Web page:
That’s without mentioning their infamous video “I am Autism“, in which an evil-sounding voice narrates “I am Autism, and I’ll make sure your marriage fails”, amongst other hideous assertions that autism will destroy your family, take all your money and cause you embarrassment at every social event. It’s compared to a number of diseases, including AIDS and Leukemia, diseases that kill people, rather than what autism is, a (sometimes disabling) difference in neurology. It’s again blamed for leaving families penniless, breaking up marriages, depriving parents of sleep. The proud families finally rally together against their children’s brains, declaring that they will beat autism.

Not satisfied with that, they also produced Autism Every Day, a documentary specifically shot to show the darkest possible side of living with a child on the spectrum. The most worrying aspect (other than the general air of doom and gloom about the condition), was this clip. A mother describes wanting to drive off a bridge with her autistic child, and only choosing not to do so because she also has a neurotypical child. As if expressing that sentiment isn’t enough, she says it while her (presumably autistic) child is playing behind her.

As many nonspeaking Autistic people have written in various blogs, being nonverbal does not have any bearing on whether a person can hear and understand what is being said to or about them. Even not being able to respond in a way that other people can understand doesn’t exclude the possibility (even probability), that a person can understand what’s going on around them. In all likelihood, this child just heard and probably understood her mother say that she would have killed both of them if it wasn’t for a normal sibling. How much must that hurt?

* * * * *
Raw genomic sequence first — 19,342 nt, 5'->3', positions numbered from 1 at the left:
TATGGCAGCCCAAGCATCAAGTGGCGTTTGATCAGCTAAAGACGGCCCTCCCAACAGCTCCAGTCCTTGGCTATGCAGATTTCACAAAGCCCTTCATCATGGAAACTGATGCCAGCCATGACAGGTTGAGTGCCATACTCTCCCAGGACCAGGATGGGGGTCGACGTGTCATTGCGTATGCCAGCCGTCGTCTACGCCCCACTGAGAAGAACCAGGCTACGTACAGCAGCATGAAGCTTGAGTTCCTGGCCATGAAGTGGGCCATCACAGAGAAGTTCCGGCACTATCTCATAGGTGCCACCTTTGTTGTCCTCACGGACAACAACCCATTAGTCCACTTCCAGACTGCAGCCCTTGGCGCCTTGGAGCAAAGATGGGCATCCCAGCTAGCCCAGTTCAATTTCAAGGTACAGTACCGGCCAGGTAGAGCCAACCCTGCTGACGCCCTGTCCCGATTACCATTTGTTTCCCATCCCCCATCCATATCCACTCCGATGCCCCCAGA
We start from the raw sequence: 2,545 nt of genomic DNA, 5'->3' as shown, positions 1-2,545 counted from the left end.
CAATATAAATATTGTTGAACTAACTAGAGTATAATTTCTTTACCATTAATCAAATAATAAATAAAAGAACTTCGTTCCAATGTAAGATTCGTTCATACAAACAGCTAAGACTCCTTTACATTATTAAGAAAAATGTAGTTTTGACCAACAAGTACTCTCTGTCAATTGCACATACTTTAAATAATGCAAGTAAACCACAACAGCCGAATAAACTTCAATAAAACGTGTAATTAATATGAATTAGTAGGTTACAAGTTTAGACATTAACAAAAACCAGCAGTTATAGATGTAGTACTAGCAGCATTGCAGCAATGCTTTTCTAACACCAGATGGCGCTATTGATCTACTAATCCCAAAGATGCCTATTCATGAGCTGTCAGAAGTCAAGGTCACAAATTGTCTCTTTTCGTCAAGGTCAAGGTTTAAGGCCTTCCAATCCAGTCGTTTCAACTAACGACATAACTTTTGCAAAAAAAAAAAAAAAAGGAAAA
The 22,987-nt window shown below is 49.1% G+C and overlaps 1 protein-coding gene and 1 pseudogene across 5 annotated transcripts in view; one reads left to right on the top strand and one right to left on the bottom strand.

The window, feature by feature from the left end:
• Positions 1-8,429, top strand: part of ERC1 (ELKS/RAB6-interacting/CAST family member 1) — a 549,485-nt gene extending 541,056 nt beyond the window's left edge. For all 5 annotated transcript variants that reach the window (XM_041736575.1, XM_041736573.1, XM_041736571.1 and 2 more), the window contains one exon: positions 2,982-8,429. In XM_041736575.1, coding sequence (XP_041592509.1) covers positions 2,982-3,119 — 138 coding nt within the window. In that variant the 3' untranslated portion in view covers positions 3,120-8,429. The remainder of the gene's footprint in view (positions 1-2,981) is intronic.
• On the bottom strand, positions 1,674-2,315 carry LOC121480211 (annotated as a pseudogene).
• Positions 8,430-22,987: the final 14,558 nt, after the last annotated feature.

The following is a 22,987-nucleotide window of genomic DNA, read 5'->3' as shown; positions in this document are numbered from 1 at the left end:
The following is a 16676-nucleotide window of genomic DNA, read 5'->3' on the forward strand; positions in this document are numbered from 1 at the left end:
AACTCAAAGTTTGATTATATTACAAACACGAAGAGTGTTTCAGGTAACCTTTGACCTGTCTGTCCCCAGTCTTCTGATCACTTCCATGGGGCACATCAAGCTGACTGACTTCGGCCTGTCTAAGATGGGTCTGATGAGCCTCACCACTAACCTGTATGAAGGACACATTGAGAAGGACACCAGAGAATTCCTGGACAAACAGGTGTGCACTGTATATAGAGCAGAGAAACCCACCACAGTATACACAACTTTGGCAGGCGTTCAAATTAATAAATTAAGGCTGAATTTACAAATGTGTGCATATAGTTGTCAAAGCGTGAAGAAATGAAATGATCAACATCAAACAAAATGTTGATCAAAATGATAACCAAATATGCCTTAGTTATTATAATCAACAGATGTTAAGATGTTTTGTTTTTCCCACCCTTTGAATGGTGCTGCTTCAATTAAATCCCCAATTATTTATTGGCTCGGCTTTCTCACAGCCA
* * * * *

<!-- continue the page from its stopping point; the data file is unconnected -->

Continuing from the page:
So that’s where their advertising budget goes. Blaming, stigmatising and dehumanising the people they claim to serve. It’s estimated that only about 4% of Autism Speaks’s massive income is actually spent on supporting autism families, and less than 1% of that is spent on Autistic adults.

There is also, of course, the matter of Autism Speaks and their alliance with the Judge Rotenberg Center.

So if so much money is going into things that actively harm us, and so little is going into things that could potentially help us, can we really say that Autism Speaks is a charity for people with autism? Absolutely not!

There are plenty more reasons that Autism Speaks can hardly be called a charity for autistic people. If you need more examples, check out the #BoycottAutismSpeaks twitter hashtag. If you have an argument along the lines of “But what about severely autistic people?”, check out my post But What About… and perhaps read some of Amy Sequenzia’s posts.

If you’re interested in helping:

You can also reach out individually to Autism Speaks sponsors and ask them to end their support for what many Autistic people regard as a hate group.